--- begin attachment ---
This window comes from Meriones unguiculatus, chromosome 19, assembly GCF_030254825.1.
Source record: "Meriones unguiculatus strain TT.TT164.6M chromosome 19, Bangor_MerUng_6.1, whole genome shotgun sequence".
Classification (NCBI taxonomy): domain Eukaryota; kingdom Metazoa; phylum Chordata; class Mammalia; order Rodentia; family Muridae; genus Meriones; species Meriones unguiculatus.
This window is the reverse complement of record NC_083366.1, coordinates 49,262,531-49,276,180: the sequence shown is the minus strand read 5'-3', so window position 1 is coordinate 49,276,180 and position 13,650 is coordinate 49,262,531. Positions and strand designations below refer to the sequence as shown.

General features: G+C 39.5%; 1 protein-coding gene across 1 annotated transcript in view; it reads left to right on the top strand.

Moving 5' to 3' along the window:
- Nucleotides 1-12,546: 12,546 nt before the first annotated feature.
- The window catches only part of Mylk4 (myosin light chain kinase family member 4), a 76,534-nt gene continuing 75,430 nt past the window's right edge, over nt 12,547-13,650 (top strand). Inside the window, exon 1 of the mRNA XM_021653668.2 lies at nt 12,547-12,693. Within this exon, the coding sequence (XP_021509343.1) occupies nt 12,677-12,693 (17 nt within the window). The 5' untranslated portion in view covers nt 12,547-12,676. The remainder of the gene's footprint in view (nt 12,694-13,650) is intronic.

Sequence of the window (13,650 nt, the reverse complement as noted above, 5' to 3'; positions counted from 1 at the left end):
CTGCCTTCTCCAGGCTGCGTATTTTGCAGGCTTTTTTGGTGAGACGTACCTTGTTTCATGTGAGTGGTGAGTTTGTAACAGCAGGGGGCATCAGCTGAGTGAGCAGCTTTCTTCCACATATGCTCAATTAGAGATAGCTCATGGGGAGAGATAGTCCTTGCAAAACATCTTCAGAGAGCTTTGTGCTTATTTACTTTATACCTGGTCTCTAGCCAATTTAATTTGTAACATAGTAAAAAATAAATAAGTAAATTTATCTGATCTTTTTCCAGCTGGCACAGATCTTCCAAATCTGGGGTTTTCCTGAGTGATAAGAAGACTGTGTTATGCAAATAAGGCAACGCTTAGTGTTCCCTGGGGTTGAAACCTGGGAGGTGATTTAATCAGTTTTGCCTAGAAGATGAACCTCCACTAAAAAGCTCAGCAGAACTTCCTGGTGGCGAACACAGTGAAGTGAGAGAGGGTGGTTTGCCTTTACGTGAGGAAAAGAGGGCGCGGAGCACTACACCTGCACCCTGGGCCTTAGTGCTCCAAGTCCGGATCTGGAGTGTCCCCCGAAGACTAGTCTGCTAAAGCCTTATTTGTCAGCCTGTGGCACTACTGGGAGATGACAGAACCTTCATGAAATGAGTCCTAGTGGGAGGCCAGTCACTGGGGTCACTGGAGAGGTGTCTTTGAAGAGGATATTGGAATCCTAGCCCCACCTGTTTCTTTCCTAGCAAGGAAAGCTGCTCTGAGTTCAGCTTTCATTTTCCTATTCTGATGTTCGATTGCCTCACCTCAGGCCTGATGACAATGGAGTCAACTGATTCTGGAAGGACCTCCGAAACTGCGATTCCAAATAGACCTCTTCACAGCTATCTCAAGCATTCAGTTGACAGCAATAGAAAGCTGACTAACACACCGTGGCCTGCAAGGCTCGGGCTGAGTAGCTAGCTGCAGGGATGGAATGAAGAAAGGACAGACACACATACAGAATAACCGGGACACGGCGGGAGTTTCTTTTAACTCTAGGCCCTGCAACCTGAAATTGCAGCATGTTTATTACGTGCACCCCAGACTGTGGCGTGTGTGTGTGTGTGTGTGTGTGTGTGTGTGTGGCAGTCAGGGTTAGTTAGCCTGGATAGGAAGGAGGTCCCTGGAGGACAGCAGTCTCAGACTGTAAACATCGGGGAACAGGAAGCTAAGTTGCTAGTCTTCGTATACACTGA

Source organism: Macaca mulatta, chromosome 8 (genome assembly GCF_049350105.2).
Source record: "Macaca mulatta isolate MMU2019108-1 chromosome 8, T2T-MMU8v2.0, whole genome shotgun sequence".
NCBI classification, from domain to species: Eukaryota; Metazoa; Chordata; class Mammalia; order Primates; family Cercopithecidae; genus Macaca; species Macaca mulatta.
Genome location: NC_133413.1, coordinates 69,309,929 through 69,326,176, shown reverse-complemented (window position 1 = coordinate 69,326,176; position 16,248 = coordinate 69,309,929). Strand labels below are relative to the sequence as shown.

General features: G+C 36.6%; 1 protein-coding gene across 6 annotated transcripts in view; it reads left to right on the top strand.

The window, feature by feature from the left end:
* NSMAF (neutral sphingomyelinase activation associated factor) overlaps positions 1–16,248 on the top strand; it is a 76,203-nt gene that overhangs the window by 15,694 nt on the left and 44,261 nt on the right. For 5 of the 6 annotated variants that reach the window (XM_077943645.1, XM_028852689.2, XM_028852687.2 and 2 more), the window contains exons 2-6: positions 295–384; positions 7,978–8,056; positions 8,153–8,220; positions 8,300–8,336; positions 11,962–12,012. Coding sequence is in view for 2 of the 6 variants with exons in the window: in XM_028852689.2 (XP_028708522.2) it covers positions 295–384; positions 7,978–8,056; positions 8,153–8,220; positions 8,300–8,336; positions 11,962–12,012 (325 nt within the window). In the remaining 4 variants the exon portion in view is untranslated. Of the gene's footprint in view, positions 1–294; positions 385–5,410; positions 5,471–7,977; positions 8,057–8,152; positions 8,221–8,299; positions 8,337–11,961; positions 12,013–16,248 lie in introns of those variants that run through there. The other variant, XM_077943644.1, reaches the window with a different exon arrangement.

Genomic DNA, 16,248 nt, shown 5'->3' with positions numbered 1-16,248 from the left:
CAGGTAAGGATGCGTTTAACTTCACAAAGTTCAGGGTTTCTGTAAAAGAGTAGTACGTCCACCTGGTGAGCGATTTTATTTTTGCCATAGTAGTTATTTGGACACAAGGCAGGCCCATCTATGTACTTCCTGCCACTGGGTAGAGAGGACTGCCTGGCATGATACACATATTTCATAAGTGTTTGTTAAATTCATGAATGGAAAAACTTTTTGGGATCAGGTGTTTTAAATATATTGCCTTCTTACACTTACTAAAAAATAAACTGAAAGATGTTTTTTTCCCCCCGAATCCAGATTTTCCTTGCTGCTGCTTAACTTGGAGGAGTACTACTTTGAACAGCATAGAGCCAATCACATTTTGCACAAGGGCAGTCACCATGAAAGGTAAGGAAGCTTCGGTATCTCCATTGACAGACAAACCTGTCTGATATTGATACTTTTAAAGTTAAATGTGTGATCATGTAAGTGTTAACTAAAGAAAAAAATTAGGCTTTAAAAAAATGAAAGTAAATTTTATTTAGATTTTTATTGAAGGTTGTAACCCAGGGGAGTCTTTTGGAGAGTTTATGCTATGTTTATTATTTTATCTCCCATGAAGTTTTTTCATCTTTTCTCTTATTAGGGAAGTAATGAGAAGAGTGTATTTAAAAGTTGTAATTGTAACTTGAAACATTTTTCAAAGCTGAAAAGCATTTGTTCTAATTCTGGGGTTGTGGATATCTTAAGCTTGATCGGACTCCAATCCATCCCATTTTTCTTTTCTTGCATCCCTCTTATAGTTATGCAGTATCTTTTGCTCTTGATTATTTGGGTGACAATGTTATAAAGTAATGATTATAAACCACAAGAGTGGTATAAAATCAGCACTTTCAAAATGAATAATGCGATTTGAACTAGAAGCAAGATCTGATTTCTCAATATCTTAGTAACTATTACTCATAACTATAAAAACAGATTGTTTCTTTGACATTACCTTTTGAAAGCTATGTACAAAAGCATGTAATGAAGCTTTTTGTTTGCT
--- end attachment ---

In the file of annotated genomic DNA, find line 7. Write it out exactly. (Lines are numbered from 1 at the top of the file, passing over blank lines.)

- Nucleotides 1-12,546: 12,546 nt before the first annotated feature.